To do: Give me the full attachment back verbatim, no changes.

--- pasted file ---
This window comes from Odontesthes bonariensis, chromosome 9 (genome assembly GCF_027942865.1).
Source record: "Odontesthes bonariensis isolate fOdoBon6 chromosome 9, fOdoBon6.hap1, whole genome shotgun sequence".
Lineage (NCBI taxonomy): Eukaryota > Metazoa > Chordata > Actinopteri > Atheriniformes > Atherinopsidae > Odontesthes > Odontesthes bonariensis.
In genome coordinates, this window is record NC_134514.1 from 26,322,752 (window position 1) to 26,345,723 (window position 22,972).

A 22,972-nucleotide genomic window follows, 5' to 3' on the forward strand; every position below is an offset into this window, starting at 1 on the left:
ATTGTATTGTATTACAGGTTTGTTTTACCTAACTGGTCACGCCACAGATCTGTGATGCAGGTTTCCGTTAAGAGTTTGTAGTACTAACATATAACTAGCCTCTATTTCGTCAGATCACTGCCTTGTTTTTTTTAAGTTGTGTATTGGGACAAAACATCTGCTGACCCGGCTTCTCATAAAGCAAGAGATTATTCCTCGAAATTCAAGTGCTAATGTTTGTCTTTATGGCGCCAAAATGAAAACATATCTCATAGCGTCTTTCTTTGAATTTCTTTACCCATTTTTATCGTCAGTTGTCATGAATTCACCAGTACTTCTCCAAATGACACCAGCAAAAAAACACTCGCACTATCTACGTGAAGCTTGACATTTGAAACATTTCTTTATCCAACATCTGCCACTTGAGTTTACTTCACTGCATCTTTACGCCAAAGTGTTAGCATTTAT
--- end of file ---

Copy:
This window comes from Odontesthes bonariensis, chromosome 9 (genome assembly GCF_027942865.1).
Source record: "Odontesthes bonariensis isolate fOdoBon6 chromosome 9, fOdoBon6.hap1, whole genome shotgun sequence".
Lineage (NCBI taxonomy): Eukaryota > Metazoa > Chordata > Actinopteri > Atheriniformes > Atherinopsidae > Odontesthes > Odontesthes bonariensis.
In genome coordinates, this window is record NC_134514.1 from 26,322,752 (window position 1) to 26,345,723 (window position 22,972).

A 22,972-nucleotide genomic window follows, 5' to 3' on the forward strand; every position below is an offset into this window, starting at 1 on the left:
ATTGTATTGTATTACAGGTTTGTTTTACCTAACTGGTCACGCCACAGATCTGTGATGCAGGTTTCCGTTAAGAGTTTGTAGTACTAACATATAACTAGCCTCTATTTCGTCAGATCACTGCCTTGTTTTTTTTAAGTTGTGTATTGGGACAAAACATCTGCTGACCCGGCTTCTCATAAAGCAAGAGATTATTCCTCGAAATTCAAGTGCTAATGTTTGTCTTTATGGCGCCAAAATGAAAACATATCTCATAGCGTCTTTCTTTGAATTTCTTTACCCATTTTTATCGTCAGTTGTCATGAATTCACCAGTACTTCTCCAAATGACACCAGCAAAAAAACACTCGCACTATCTACGTGAAGCTTGACATTTGAAACATTTCTTTATCCAACATCTGCCACTTGAGTTTACTTCACTGCATCTTTACGCCAAAGTGTTAGCATTTAT